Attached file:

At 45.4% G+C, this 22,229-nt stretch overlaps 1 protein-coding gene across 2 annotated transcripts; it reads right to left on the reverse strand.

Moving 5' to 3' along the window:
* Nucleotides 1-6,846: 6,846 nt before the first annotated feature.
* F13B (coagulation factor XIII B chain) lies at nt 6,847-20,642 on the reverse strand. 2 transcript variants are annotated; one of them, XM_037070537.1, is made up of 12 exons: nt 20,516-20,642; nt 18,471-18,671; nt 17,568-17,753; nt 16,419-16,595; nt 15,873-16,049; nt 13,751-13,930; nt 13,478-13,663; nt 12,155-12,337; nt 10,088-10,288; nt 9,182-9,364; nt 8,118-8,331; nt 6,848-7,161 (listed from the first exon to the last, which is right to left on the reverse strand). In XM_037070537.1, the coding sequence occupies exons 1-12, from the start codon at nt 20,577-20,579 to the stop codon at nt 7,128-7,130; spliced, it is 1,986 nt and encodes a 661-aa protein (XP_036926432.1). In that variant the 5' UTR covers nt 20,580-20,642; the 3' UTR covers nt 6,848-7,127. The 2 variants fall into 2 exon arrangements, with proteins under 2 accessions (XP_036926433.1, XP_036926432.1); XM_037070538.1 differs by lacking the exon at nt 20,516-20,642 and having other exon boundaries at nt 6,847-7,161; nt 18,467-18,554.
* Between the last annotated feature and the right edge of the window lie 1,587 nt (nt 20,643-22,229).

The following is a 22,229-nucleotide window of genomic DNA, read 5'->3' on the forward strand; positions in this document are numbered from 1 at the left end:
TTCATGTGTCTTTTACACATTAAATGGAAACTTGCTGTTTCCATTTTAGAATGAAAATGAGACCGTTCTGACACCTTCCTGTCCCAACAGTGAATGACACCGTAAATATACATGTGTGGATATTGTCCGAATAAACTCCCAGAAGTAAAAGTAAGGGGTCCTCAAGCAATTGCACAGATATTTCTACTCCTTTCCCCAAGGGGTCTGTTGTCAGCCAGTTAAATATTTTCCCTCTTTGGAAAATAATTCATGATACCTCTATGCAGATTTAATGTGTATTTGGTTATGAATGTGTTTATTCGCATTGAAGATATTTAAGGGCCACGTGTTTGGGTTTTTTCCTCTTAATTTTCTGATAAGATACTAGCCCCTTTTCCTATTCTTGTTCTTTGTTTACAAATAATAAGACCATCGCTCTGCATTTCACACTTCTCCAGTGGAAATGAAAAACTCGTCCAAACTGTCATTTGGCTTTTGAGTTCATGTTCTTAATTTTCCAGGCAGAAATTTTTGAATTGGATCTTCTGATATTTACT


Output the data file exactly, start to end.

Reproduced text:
At 45.4% G+C, this 22,229-nt stretch overlaps 1 protein-coding gene across 2 annotated transcripts; it reads right to left on the reverse strand.

Moving 5' to 3' along the window:
* Nucleotides 1-6,846: 6,846 nt before the first annotated feature.
* F13B (coagulation factor XIII B chain) lies at nt 6,847-20,642 on the reverse strand. 2 transcript variants are annotated; one of them, XM_037070537.1, is made up of 12 exons: nt 20,516-20,642; nt 18,471-18,671; nt 17,568-17,753; nt 16,419-16,595; nt 15,873-16,049; nt 13,751-13,930; nt 13,478-13,663; nt 12,155-12,337; nt 10,088-10,288; nt 9,182-9,364; nt 8,118-8,331; nt 6,848-7,161 (listed from the first exon to the last, which is right to left on the reverse strand). In XM_037070537.1, the coding sequence occupies exons 1-12, from the start codon at nt 20,577-20,579 to the stop codon at nt 7,128-7,130; spliced, it is 1,986 nt and encodes a 661-aa protein (XP_036926432.1). In that variant the 5' UTR covers nt 20,580-20,642; the 3' UTR covers nt 6,848-7,127. The 2 variants fall into 2 exon arrangements, with proteins under 2 accessions (XP_036926433.1, XP_036926432.1); XM_037070538.1 differs by lacking the exon at nt 20,516-20,642 and having other exon boundaries at nt 6,847-7,161; nt 18,467-18,554.
* Between the last annotated feature and the right edge of the window lie 1,587 nt (nt 20,643-22,229).

The following is a 22,229-nucleotide window of genomic DNA, read 5'->3' on the forward strand; positions in this document are numbered from 1 at the left end:
TTCATGTGTCTTTTACACATTAAATGGAAACTTGCTGTTTCCATTTTAGAATGAAAATGAGACCGTTCTGACACCTTCCTGTCCCAACAGTGAATGACACCGTAAATATACATGTGTGGATATTGTCCGAATAAACTCCCAGAAGTAAAAGTAAGGGGTCCTCAAGCAATTGCACAGATATTTCTACTCCTTTCCCCAAGGGGTCTGTTGTCAGCCAGTTAAATATTTTCCCTCTTTGGAAAATAATTCATGATACCTCTATGCAGATTTAATGTGTATTTGGTTATGAATGTGTTTATTCGCATTGAAGATATTTAAGGGCCACGTGTTTGGGTTTTTTCCTCTTAATTTTCTGATAAGATACTAGCCCCTTTTCCTATTCTTGTTCTTTGTTTACAAATAATAAGACCATCGCTCTGCATTTCACACTTCTCCAGTGGAAATGAAAAACTCGTCCAAACTGTCATTTGGCTTTTGAGTTCATGTTCTTAATTTTCCAGGCAGAAATTTTTGAATTGGATCTTCTGATATTTACT